Hezbollah Man Said Behind 1994 Argentine Jewish Center Attack

Prosecutor says Ibrahim Hussein Berro, a Lebanese citizen, allegedly carried out attack where 85 died.

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BUENOS AIRES, Argentina - A Hezbollah militant has been identified as the suicide bomber who detonated a van packed with explosives, leveling a Jewish community center and killing 85 people in Argentina's worst terrorist attack, a prosecutor said Wednesday.

Prosecutor Alberto Nisman said in a television interview that Ibrahim Hussein Berro, a Lebanese citizen, allegedly carried out the 1994 attack in downtown Buenos Aires, which shook the country's more than 200,000-member Jewish population.

Nisman, who is in charge of investigating the attack, said Hussein "belonged to Hezbollah," an Iranian-backed Islamic militant group. He said friends and relatives of the man identified him through a photograph - a major breakthrough in the decade-old probe.

Leaders of Argentina's Jewish community accused Iran of organizing the attack. Tehran has repeatedly denied that. Nisman said there are several lines of investigation, "including the hypothesis of help from Iran."

Nisman said investigators believe the 21-year-old attacker entered Argentina in the tri-border region at the joint borders of Argentina, Paraguay and Brazil, a center of smuggling and alleged terrorist fundraising.

For years, the Jewish community pressured Argentine law enforcement for progress in finding those responsible for the attack on the community center, which also wounded more than 200 people.

Wednesday's announcement was lauded by Daniel Berliner, a spokesman for the Jewish community who said Nisman had made a point of briefing his group on the breakthrough.

One judge, Jose Galeano, who spent years on the case, was removed in 2003 after complaints that no substantial headway had been made.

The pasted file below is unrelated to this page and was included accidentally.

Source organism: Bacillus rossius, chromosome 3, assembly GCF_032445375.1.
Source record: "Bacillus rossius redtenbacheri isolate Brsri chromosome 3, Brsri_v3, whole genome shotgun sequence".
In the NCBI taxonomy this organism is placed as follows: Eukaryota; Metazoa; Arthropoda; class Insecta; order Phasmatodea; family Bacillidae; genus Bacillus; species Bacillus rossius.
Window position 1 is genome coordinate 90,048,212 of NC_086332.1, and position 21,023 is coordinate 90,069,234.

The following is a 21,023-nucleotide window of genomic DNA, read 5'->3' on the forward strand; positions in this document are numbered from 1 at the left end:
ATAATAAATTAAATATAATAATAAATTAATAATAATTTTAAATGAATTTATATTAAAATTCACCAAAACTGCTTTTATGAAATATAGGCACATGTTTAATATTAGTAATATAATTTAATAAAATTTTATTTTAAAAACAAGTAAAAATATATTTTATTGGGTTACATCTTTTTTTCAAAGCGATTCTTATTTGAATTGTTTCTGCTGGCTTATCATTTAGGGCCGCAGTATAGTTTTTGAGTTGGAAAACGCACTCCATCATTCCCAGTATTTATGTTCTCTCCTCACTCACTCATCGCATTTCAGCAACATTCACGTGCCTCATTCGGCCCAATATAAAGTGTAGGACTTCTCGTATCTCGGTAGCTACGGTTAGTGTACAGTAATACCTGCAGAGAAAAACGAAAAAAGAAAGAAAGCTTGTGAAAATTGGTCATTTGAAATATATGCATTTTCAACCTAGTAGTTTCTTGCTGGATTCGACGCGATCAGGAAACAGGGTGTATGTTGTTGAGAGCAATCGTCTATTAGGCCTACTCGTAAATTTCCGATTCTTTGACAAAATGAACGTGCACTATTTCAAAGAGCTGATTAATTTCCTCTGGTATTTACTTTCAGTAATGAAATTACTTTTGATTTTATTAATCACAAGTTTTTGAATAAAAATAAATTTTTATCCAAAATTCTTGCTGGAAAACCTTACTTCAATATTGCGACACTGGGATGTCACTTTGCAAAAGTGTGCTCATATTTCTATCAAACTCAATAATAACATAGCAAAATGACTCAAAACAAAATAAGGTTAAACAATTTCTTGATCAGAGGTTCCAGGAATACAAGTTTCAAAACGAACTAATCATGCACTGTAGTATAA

In 2004, about a dozen former police officers and an accused trafficker in stolen vehicles were acquitted of charges that they had formed a "local connection" in the bombing. Jewish activists continued to press for the identification of the "masterminds."

Although Jewish community leaders and others have suspected the involvement of Middle East terrorists, no mastermind has been identified and the victims and their families have become increasingly bitter.

Some speculated that the attack was inspired by Argentina's support for the U.S.-led coalition that expelled Iraq from Kuwait during the Gulf War in the early 1990s. Others said that Argentina's Jewish community, one of the largest in Latin America, represented an obvious target for Israel's opponents.

Community leaders have bitterly decried the lack of leads, noting that swift progress was made by investigators in other countries after terrorist attacks in New York, Madrid and London.

The Jewish center bombing was the second of two such attacks targeting Jews in Argentina during the 1990s. A March 1992 blast destroyed the Israeli Embassy in Buenos Aires, killing 29 people. That bombing also remains unsolved.

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